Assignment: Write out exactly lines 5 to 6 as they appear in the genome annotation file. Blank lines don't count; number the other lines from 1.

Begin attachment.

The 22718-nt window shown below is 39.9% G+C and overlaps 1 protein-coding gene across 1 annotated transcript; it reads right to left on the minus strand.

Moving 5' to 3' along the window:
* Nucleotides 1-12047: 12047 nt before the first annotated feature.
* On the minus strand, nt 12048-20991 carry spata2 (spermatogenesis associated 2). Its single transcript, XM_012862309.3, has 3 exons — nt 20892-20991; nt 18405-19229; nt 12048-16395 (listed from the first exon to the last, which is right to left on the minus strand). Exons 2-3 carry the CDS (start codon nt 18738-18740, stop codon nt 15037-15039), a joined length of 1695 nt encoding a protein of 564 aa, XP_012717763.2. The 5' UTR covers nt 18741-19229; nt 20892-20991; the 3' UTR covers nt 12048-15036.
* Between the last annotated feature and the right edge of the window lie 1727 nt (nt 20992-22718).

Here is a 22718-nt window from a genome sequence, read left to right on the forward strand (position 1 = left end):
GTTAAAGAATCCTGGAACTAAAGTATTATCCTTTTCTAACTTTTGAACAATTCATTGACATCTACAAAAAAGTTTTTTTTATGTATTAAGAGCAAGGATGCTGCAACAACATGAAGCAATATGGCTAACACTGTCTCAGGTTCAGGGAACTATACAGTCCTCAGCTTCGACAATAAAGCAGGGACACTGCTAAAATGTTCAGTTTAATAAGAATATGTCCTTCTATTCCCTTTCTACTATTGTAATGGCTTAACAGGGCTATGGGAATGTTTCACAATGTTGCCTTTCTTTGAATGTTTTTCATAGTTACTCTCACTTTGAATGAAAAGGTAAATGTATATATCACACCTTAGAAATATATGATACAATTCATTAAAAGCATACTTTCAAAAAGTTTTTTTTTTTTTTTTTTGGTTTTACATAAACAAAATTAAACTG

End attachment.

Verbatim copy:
* Between the last annotated feature and the right edge of the window lie 1727 nt (nt 20992-22718).

Here is a 22718-nt window from a genome sequence, read left to right on the forward strand (position 1 = left end):